23. Joanna says:

    mmm thanks for this recipe! Just what I feel my body needs after the christmas excess!

  24. You know what I really like about this recipe? I love that it looks like a deep, thick and rich curry but is actually tasty and healthy without the tummy bloating heaviness. Win-win xxx

  25. This looks great! It shares many flavor similarities with a lemony lentil soup I posted not that long ago, which I also finished with lemon and labne. I love the idea to use cabbage, too.

    1. Hi Allison. Thanks so much for stopping by and commenting. I love lemony lentil soup (I have one that is a staple but still have blogged it!) so I will have to visit you and see what you do with yours. I am crazy about lemons so they feature a lot on food to glow.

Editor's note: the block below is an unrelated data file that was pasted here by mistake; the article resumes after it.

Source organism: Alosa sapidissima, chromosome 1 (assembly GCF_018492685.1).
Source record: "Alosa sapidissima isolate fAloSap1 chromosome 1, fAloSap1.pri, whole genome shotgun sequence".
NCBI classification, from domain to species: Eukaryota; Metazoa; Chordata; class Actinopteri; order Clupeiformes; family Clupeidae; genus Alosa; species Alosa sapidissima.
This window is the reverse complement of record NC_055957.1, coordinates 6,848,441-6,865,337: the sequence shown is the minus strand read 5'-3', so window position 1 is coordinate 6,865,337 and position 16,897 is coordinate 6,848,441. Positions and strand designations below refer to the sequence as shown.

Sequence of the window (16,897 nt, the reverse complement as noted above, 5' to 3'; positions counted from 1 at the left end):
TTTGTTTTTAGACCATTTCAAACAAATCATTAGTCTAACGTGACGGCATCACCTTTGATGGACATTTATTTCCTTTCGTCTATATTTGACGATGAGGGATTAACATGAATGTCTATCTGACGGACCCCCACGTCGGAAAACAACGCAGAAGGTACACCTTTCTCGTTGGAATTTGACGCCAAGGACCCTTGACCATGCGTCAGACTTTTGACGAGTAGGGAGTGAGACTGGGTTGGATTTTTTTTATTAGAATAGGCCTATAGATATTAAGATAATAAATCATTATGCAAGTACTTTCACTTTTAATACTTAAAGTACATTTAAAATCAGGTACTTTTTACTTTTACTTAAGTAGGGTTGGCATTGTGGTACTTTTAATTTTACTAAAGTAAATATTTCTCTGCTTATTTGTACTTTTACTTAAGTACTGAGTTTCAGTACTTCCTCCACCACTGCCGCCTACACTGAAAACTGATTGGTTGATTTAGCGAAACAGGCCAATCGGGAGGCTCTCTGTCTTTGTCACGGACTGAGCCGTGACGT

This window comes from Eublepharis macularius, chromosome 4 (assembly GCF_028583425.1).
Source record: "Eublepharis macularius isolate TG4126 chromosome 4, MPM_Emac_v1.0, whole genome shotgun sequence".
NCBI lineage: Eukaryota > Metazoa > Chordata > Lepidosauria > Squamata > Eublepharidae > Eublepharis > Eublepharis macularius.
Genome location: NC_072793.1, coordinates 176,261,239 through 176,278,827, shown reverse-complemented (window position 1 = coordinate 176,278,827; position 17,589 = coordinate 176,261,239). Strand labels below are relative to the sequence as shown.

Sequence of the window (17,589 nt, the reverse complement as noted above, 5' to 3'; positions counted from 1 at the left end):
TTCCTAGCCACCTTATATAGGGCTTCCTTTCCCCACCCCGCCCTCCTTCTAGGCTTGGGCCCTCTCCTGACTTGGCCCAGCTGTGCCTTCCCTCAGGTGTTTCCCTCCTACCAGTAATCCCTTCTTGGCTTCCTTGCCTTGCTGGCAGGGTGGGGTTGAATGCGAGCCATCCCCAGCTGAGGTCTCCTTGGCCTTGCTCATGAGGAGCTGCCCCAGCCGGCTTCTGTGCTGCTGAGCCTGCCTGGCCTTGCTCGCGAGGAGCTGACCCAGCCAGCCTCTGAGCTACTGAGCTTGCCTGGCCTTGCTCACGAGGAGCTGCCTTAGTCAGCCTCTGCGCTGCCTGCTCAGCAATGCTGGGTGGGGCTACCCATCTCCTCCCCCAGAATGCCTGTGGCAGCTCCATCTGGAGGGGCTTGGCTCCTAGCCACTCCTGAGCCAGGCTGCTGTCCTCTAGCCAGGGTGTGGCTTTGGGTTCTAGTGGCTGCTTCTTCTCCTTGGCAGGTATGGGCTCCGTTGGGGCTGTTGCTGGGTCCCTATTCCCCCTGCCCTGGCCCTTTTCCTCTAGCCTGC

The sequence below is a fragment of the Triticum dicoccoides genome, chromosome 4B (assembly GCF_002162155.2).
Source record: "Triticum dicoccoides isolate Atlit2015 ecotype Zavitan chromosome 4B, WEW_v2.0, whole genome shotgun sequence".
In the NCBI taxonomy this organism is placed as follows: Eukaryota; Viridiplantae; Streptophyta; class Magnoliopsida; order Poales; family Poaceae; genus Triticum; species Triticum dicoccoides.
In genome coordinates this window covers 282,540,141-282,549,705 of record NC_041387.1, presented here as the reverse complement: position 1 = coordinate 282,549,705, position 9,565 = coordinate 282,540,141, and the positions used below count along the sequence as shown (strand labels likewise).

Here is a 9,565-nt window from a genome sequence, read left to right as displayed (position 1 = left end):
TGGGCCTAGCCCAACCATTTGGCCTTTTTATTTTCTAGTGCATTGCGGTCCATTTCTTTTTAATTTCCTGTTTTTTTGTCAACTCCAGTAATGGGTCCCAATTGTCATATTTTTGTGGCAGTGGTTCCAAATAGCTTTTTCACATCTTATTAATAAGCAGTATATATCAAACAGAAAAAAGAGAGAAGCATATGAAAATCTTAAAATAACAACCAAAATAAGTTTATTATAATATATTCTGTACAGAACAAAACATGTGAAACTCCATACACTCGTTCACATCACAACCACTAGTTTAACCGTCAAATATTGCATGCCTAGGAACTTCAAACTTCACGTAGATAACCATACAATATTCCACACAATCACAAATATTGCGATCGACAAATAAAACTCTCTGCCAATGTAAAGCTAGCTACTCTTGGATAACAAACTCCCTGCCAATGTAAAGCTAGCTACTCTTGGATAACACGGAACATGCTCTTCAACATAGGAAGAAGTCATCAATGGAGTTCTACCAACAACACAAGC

26. Just made this for lunch. Wow, it was amazing. I had an eggplant to use up so I roasted it with cumin and za’atar to top the soup along with the labneh and preserved lemon. This is going on my favorites list. 🙂 Thanks Kellie!

    1. Awesome Katie! I am honoured to have been in your kitchen 😉 That sounds like a great little topping too. I am always using up little odds and ends to make garnishes. Hate waste, and love to garnish!